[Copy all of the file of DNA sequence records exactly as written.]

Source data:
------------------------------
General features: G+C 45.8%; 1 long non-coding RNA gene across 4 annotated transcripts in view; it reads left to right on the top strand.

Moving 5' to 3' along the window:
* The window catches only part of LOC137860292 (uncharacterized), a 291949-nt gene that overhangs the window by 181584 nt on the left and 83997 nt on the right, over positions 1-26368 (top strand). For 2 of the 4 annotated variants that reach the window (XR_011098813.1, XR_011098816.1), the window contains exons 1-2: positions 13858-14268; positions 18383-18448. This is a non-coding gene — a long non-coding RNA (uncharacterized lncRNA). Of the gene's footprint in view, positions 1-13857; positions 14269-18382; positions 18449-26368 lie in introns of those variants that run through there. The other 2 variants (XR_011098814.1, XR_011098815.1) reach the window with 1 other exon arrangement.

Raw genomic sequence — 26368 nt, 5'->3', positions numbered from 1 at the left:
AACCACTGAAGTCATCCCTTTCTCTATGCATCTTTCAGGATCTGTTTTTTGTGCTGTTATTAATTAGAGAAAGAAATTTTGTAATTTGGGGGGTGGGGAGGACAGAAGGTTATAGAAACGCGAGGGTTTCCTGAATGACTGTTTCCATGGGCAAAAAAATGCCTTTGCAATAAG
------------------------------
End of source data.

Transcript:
General features: G+C 45.8%; 1 long non-coding RNA gene across 4 annotated transcripts in view; it reads left to right on the top strand.

Moving 5' to 3' along the window:
* The window catches only part of LOC137860292 (uncharacterized), a 291949-nt gene that overhangs the window by 181584 nt on the left and 83997 nt on the right, over positions 1-26368 (top strand). For 2 of the 4 annotated variants that reach the window (XR_011098813.1, XR_011098816.1), the window contains exons 1-2: positions 13858-14268; positions 18383-18448. This is a non-coding gene — a long non-coding RNA (uncharacterized lncRNA). Of the gene's footprint in view, positions 1-13857; positions 14269-18382; positions 18449-26368 lie in introns of those variants that run through there. The other 2 variants (XR_011098814.1, XR_011098815.1) reach the window with 1 other exon arrangement.

Raw genomic sequence — 26368 nt, 5'->3', positions numbered from 1 at the left:
AACCACTGAAGTCATCCCTTTCTCTATGCATCTTTCAGGATCTGTTTTTTGTGCTGTTATTAATTAGAGAAAGAAATTTTGTAATTTGGGGGGTGGGGAGGACAGAAGGTTATAGAAACGCGAGGGTTTCCTGAATGACTGTTTCCATGGGCAAAAAAATGCCTTTGCAATAAG